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SALT Shaker!

The gospel is an excerpt from Jesus’ infamous ‘Sermon on the Mount’.

Jesus speaks of being a light, which is the emphasized imagery of this Time after the Epiphany that perhaps you have grown weary of hearing…
Well, pause and take a deep breath.

I am not talking about the light, instead the SALT.

Jesus tells the gathered crowd to be the salt of the earth,
but what does that mean?

I am intrigued at times about how language changes throughout the decades, not to mention the centuries and the millennia. For example:

If someone is ‘salty’, they are upset of bitter about something minor.
But, does Jesus want us to be bitter about insignificant things?
I don’t think so.

Or reflecting on my Western States Youth Gathering adventure with a friend from church, I can not help but recall ‘salt’. We noted youth, sorry ladies but primarily female youth, who were sweet as sugar when chaperone eyes were watching but behaving inappropriately and vindictively when those eyes were not. We nicknamed them ‘salt’, because although appearing to be sugar, they were something different. We might say they wore a mask, were two-faced, or the popular and often deserved criticism of Christians as being hypocrites.
But, does Jesus want us to be two-faced, hypocrites? I doubt it. Read the rest of this entry »

 
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Posted by on February 10, 2020 in Sermons

 

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Jesus: Rebellious, Refining Light

It has been 40 days since Christmas.
It has been 40 days since the birth of Jesus the Christ.

It has been 40 days since the light of hope, peace, joy, and love bursted into our existence in the darkness of hopelessness, conflict, despair and anguish, and hatred and fear.

And yet, our ordinary daily routines have resumed.

The Advent preparations of our hearts and lives are a distant memory.

Those 12 days of Christmas have been celebrated and packed away.

This Time after the Epiphany, its lightbulb moments are dimming while flickering but once a week.

I imagine that it was similar for the newly formed Holy Family:
Joseph, Mary, and of course the infant Jesus.

According to the Catholic tradition, Joseph was a widower with children born of his previous union.

But as we know, Mary was a first-time parent. Perhaps within these 40 days, Mary was miraculously able to establish a routine and is a natural at the ‘parenting’ thing but I am confident that she is mentally, emotionally, and physically drained beyond exhaustion.

Yet, Jesus was circumcised and named on the 8th day after his birth, per Jewish custom.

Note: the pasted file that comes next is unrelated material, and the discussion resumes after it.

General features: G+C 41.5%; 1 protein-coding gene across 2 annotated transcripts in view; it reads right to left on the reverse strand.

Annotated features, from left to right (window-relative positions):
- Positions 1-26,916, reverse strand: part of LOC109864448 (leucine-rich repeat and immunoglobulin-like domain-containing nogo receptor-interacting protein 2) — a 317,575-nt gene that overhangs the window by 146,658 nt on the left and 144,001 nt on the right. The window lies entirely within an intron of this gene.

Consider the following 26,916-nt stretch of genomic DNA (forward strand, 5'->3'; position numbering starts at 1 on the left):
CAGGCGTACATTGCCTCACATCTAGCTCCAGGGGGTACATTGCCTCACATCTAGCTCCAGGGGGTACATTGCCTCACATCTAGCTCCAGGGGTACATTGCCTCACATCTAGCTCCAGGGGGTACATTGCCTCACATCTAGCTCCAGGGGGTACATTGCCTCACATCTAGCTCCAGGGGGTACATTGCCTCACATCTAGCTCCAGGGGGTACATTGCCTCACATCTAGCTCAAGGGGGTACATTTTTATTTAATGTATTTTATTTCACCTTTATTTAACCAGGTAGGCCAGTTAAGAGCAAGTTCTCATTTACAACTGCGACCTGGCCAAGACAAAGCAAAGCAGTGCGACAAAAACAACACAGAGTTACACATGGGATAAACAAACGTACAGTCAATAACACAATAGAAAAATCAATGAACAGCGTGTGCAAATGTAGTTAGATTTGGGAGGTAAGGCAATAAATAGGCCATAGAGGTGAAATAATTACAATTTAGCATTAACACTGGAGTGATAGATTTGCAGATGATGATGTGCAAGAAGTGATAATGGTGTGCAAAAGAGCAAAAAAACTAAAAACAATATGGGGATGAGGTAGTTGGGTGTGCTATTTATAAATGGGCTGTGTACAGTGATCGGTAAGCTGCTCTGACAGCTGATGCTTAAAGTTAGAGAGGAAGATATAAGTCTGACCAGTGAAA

And now, Jesus is presented in the temple on the 40th day after his birth, per Jewish custom. The presentation was essentially a return of the first-born son to God, who had claimed the first-born sons of Israel (current and future) during the original Passover in Egypt. The parents offered to God a prescribed sacrifice, due to the limited resources of the Holy Family their sacrifice was two turtle-doves or young pigeons.

The mysterious and awe-inspiring divine experience of Advent and Christmas are a memory. Our ordinary routines have resumed. Yes, even for the Holy Family.

But, within their Jewish custom, divine revelation would once again amaze Joseph and Mary. Read the rest of this entry »

 
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Posted by on February 2, 2020 in Sermons

 

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The Darkness & The Light

Our Isaiah scripture is well-known and inter-connected with its paired scriptures, while embodying this ‘Time after Epiphany’ as the manifestation of God and the imagery of light.

Isaiah writes of those in darkness, which is directly echoed in our Matthew scripture. This darkness, however, is not historically ‘sin’. This darkness is the reality of their community as oppressed persons, who existed in injustice, hopelessness, conflict, despair and anguish, and hatred and fear. This was their darkness.

Yet, Isaiah reminds these people that the empire, and thus the oppressing forces, are temporary for they will see a great light.

This contrast of the dark and the light connects to a basic shared human experience that is not confided by the imaginary divisions of culture and language, race and ethnicity, nationality, socio-economic status, religious or non-religious adherence, generation and age, sexuality or gender identity, political affiliations, or etc. It is the anxious and fearful energy of being in the dark, for it is disorderly chaos of the unknown due to our lack of sight. However, when a source of light is introduced and we regain our sight, the anxious fear is relieved, the disorderly chaos becomes orderly stability, and the unknown becomes known.

This light is the light of our Advent candles: Hope, Peace, Joy, and Love. Read the rest of this entry »

 
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Posted by on January 27, 2020 in Sermons

 

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What are You Seeking?

The Gospel according to John differs from those of Mark, Matthew, and Luke.

John begins with creation, which is brought into being through the WORD that is Christ.

John, similar to Mark, does not include a birth narrative.

John does include Jesus’ baptism, but it is through the witness of John the Baptist to his disciples instead of Jesus. This is where we enter into the gospel this morning.

John the Baptist is excited, this is the One for whom he prepared the way.